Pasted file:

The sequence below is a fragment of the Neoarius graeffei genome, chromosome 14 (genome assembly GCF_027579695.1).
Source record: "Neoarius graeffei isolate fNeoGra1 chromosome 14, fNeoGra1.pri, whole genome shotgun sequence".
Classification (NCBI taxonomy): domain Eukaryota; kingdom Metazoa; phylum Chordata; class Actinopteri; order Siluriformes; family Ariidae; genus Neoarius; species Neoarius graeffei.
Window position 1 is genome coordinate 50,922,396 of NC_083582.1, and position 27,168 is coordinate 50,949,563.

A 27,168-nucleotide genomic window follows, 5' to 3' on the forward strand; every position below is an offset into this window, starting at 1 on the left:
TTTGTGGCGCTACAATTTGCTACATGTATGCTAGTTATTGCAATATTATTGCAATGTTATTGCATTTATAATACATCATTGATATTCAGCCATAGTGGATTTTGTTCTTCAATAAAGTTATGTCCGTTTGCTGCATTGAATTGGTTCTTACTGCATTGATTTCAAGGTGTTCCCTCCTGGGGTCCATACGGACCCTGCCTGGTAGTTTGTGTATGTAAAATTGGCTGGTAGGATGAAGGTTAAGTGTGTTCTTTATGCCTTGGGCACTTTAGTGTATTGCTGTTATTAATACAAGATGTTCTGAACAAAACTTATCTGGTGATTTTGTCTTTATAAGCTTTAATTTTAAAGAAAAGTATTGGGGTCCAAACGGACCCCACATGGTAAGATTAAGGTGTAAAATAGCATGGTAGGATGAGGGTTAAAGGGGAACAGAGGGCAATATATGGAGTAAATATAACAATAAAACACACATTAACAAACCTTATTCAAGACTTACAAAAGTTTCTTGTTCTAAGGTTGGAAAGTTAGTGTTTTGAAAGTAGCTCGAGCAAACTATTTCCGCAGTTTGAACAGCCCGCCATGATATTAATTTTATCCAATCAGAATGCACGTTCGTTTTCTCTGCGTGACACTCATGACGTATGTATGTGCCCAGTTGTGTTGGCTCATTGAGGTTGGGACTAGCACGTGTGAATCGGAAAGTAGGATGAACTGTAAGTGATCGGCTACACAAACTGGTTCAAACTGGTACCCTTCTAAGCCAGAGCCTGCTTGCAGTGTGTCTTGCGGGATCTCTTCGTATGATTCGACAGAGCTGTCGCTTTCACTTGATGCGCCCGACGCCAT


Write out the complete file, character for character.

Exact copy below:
The sequence below is a fragment of the Neoarius graeffei genome, chromosome 14 (genome assembly GCF_027579695.1).
Source record: "Neoarius graeffei isolate fNeoGra1 chromosome 14, fNeoGra1.pri, whole genome shotgun sequence".
Classification (NCBI taxonomy): domain Eukaryota; kingdom Metazoa; phylum Chordata; class Actinopteri; order Siluriformes; family Ariidae; genus Neoarius; species Neoarius graeffei.
Window position 1 is genome coordinate 50,922,396 of NC_083582.1, and position 27,168 is coordinate 50,949,563.

A 27,168-nucleotide genomic window follows, 5' to 3' on the forward strand; every position below is an offset into this window, starting at 1 on the left:
TTTGTGGCGCTACAATTTGCTACATGTATGCTAGTTATTGCAATATTATTGCAATGTTATTGCATTTATAATACATCATTGATATTCAGCCATAGTGGATTTTGTTCTTCAATAAAGTTATGTCCGTTTGCTGCATTGAATTGGTTCTTACTGCATTGATTTCAAGGTGTTCCCTCCTGGGGTCCATACGGACCCTGCCTGGTAGTTTGTGTATGTAAAATTGGCTGGTAGGATGAAGGTTAAGTGTGTTCTTTATGCCTTGGGCACTTTAGTGTATTGCTGTTATTAATACAAGATGTTCTGAACAAAACTTATCTGGTGATTTTGTCTTTATAAGCTTTAATTTTAAAGAAAAGTATTGGGGTCCAAACGGACCCCACATGGTAAGATTAAGGTGTAAAATAGCATGGTAGGATGAGGGTTAAAGGGGAACAGAGGGCAATATATGGAGTAAATATAACAATAAAACACACATTAACAAACCTTATTCAAGACTTACAAAAGTTTCTTGTTCTAAGGTTGGAAAGTTAGTGTTTTGAAAGTAGCTCGAGCAAACTATTTCCGCAGTTTGAACAGCCCGCCATGATATTAATTTTATCCAATCAGAATGCACGTTCGTTTTCTCTGCGTGACACTCATGACGTATGTATGTGCCCAGTTGTGTTGGCTCATTGAGGTTGGGACTAGCACGTGTGAATCGGAAAGTAGGATGAACTGTAAGTGATCGGCTACACAAACTGGTTCAAACTGGTACCCTTCTAAGCCAGAGCCTGCTTGCAGTGTGTCTTGCGGGATCTCTTCGTATGATTCGACAGAGCTGTCGCTTTCACTTGATGCGCCCGACGCCAT